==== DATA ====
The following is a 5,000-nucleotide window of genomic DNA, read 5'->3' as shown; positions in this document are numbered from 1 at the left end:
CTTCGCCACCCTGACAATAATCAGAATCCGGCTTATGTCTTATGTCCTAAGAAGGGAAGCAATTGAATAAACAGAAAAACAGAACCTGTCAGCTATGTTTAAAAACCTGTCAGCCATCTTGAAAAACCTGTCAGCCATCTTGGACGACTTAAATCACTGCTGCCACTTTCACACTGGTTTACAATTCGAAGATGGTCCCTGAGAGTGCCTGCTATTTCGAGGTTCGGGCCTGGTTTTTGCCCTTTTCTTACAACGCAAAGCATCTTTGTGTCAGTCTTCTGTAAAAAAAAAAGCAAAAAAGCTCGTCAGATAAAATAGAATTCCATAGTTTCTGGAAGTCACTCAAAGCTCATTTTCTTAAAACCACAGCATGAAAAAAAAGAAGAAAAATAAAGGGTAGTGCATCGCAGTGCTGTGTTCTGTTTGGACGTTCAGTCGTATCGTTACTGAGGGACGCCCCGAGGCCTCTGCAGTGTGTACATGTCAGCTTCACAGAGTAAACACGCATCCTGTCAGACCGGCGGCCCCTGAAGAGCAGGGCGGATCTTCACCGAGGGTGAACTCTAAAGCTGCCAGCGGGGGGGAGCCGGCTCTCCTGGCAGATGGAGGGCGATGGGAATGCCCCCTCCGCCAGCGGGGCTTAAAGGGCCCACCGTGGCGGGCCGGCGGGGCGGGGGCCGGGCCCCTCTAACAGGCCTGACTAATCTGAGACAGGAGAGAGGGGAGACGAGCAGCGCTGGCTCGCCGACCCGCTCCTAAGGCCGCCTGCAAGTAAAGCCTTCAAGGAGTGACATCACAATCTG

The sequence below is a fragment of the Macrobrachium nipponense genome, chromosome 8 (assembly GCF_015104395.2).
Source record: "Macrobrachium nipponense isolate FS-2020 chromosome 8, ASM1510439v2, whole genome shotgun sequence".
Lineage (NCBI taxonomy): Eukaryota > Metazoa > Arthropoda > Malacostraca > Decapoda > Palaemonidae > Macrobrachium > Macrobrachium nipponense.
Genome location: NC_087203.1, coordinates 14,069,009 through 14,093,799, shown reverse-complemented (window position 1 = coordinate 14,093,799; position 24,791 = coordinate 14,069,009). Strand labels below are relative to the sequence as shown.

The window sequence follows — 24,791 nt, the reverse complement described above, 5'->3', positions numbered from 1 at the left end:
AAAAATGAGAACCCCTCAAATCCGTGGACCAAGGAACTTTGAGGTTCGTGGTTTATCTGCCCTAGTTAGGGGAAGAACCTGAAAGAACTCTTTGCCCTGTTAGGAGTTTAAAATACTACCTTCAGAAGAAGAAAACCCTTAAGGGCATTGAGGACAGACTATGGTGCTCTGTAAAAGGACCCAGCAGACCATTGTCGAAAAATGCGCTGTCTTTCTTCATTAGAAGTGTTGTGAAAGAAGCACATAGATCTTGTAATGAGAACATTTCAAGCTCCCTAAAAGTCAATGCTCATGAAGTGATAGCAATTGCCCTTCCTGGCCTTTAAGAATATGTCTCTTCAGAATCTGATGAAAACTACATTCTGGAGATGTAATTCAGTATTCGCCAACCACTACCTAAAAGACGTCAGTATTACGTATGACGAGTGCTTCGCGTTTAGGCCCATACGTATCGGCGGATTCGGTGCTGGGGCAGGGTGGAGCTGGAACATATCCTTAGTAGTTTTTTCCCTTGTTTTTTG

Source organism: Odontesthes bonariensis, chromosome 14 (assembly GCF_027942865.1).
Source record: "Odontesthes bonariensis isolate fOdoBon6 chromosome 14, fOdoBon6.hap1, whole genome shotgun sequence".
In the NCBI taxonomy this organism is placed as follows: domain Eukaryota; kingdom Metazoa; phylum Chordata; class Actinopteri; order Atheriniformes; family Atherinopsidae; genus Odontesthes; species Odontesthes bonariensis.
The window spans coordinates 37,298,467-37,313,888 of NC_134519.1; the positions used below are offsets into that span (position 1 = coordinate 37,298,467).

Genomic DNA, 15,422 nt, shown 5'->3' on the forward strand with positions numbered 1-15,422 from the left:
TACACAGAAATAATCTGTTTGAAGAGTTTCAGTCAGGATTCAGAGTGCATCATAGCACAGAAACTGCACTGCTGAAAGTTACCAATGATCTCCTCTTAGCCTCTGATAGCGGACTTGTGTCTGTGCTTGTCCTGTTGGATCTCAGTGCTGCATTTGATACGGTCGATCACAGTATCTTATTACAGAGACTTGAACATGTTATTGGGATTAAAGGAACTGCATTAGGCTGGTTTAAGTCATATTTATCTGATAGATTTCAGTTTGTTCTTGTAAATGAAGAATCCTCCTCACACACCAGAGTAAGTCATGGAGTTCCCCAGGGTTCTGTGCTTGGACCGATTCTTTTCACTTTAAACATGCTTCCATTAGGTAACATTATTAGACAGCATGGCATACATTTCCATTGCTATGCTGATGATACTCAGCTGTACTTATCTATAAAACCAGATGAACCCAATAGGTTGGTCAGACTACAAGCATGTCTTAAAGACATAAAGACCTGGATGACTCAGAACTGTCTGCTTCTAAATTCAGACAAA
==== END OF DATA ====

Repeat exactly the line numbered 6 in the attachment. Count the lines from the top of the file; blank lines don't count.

Genome location: NC_087203.1, coordinates 14,069,009 through 14,093,799, shown reverse-complemented (window position 1 = coordinate 14,093,799; position 24,791 = coordinate 14,069,009). Strand labels below are relative to the sequence as shown.